Feelings Are Like Horses
One of my dear friends recommended the book Loving the Little Years by Rachel Jankovic. I am only half way through it but really enjoying the short chapters of insight for parents of little ones (like me!). I particularly liked the chapter entitled “Spirited Riders” about teaching a little girl about her emotions (and I think it’s relevant for big girls too!). Here is a snipet from the chapter:
“When it comes to little girls and their emotions, A does not necessarily cause B. But when B is what needs to be disciplined, it can feel frustrating to have no clues as to what member of the alphabet actually caused it…
Say it is someone else’s birthday. Say your child wants a present too. Say they start fussing about it. Imagine that then you say, “Don’t do that. That is bad. Don’t be a fusser. Deal with it.” How did that help anyone? The child is taught that if the feeling comes over them, they have already failed. That is bad! But what am I supposed to do with it? It doesn’t just go away by itself. Little girls need help sorting out their emotions–not so they can wallow in them but so they can learn to control them.
We tell our girls that their feelings are like horses–beautiful, spirited horses. But they are the riders. We tell them that God gave them this horse when they were born, and they will ride it their whole life. God also set us on a path on the top of a mountain together and told us to follow it. We can see for a long way–there are beautiful flowers, lakes, trees, and rainbows. (We are little girls after all!) This is how we “walk in the light as He is in the light, and have fellowship with one another” (1 John 1:7).
When our emotions act up, it is like the horse trying to jump the fence and run down into a yucky place full of spiders to get lost in the dark. A good rider knows what to do when the horse tries to bolt–you pull on the reins! Turn the horse’s head! Get back on the path! We also tell our girls that God told us if we see one of them with her horse down in the mud puddle spitting at people who walk by, it is our job to haul them up, willing or unwilling, back to the path. The ways that this has helped me as a mother are pretty obvious, but I will share them anyway if you will bear with me.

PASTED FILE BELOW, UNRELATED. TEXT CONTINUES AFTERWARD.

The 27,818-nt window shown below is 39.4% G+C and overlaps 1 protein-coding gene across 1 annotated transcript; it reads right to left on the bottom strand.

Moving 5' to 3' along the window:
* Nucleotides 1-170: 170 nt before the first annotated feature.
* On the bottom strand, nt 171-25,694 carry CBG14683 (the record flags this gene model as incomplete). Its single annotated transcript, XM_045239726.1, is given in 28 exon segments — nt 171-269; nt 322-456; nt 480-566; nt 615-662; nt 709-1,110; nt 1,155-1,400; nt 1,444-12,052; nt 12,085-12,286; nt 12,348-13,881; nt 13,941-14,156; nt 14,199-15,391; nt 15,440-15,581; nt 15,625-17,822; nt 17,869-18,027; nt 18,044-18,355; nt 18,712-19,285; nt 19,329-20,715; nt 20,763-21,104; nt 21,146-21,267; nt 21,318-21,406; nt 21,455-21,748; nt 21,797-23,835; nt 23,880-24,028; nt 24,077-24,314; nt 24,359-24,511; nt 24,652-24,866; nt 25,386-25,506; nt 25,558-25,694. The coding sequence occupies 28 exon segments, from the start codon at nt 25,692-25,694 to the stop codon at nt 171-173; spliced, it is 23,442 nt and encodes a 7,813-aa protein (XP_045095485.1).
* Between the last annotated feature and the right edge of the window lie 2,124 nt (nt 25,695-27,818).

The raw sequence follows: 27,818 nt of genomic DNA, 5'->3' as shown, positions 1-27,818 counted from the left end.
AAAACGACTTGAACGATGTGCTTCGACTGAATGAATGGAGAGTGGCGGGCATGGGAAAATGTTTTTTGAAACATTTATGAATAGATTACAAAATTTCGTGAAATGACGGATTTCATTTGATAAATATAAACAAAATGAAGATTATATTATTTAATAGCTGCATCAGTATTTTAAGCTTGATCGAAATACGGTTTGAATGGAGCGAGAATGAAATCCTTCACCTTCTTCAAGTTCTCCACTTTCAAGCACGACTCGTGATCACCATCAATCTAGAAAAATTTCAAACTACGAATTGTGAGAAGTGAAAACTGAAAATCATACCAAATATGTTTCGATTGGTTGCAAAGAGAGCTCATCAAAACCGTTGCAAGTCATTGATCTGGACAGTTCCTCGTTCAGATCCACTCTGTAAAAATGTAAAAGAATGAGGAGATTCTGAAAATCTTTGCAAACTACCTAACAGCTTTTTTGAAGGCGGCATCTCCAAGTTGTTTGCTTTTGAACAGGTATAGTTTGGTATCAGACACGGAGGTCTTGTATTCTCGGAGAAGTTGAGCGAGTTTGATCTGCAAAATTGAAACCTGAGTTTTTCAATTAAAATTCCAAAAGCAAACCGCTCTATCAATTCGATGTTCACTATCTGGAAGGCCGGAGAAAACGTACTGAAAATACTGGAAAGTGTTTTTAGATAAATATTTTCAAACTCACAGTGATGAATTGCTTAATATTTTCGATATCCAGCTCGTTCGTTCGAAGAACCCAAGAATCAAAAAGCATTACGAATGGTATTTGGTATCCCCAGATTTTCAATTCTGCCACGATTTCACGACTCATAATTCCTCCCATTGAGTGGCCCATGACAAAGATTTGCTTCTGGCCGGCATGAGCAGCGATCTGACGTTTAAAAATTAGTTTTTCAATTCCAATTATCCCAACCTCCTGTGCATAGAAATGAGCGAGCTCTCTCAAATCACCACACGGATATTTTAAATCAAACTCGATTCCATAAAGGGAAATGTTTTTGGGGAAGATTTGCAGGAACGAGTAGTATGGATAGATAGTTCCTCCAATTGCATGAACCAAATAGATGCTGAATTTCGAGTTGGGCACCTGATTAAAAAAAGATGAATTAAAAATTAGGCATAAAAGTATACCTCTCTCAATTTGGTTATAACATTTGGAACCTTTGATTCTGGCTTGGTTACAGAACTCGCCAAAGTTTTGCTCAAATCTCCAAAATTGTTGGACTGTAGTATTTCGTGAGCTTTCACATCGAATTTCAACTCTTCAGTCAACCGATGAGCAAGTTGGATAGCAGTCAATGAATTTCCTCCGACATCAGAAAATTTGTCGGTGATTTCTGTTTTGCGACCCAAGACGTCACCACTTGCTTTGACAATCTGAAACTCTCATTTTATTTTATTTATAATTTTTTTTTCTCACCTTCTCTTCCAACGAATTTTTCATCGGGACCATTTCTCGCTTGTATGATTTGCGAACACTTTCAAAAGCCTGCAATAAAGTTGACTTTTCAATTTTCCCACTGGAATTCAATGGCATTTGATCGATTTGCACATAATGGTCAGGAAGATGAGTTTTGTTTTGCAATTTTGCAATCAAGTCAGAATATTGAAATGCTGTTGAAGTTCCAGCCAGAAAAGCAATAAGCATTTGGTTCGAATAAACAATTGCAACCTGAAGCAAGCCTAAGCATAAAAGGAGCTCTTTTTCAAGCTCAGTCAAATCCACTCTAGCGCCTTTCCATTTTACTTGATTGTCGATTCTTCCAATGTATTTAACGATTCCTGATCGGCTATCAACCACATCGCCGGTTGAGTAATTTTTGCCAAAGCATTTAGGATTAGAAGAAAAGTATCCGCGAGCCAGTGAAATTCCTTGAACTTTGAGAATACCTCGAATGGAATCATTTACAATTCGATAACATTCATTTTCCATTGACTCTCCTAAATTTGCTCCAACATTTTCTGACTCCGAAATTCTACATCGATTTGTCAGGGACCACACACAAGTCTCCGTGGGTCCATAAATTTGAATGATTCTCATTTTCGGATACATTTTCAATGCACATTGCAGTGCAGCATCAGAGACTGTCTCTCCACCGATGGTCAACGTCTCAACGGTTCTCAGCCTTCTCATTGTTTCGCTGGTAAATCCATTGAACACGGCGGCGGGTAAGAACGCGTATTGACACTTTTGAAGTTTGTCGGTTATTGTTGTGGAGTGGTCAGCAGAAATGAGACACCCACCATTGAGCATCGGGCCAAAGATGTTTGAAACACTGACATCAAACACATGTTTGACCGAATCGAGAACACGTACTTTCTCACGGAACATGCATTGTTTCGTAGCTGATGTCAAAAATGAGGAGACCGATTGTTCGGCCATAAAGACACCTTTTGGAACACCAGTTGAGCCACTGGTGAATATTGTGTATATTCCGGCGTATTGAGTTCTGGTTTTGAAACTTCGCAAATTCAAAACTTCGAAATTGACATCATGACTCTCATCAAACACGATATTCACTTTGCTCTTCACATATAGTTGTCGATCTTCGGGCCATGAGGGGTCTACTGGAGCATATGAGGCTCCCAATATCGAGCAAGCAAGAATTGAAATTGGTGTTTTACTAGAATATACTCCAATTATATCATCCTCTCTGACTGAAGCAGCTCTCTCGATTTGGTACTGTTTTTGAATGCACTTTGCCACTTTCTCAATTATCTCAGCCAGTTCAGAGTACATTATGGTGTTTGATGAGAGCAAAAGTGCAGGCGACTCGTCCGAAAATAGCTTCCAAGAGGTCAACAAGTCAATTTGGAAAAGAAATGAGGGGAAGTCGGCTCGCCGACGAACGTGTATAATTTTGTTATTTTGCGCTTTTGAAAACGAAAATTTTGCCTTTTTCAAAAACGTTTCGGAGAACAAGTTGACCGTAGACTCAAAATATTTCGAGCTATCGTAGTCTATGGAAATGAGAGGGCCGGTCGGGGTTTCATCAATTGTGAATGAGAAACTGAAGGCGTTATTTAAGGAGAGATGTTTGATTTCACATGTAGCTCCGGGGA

First of all, the horses are not the problem. There is nothing wrong with the emotions. If we have a little rider who is woefully unprepared to control her horse, well them, we had better start with some pretty serious riding lessons. Talk to your daughters about how they might feel, and what you want to see when they do. Give them practical handhold; be a coach. Anticipate moments that might be hard, when the horse might bolt, and help them learn to anticipate it too. Take a little break to say, “Hey sweetie, we are going in this store, but we aren’t going to buy any toys today. If you start feeling like you want to fuss about it, what are we going to do?” Make a plan. Use code words. Wink. Encourage. Give lots of praise when you see her overcoming little emotional temptations. Be right there with her as she learns to recognize what is happening. Little girls can be scared out of their minds when their emotions charge off with them. They need the security of parents pulling them back.
The goal is not to cripple the horse, but equip the rider. A well-controlled passionate personality is a powerful thing. That is what dangerous women are made of. But a passionate personality that is unbridled can cause a world of damage. If you see a lot of passion in your little girls, don’t be discouraged. It is just wondreful raw material…”
I am so grateful and humbled to have the opportunity to teach these things to my little girl!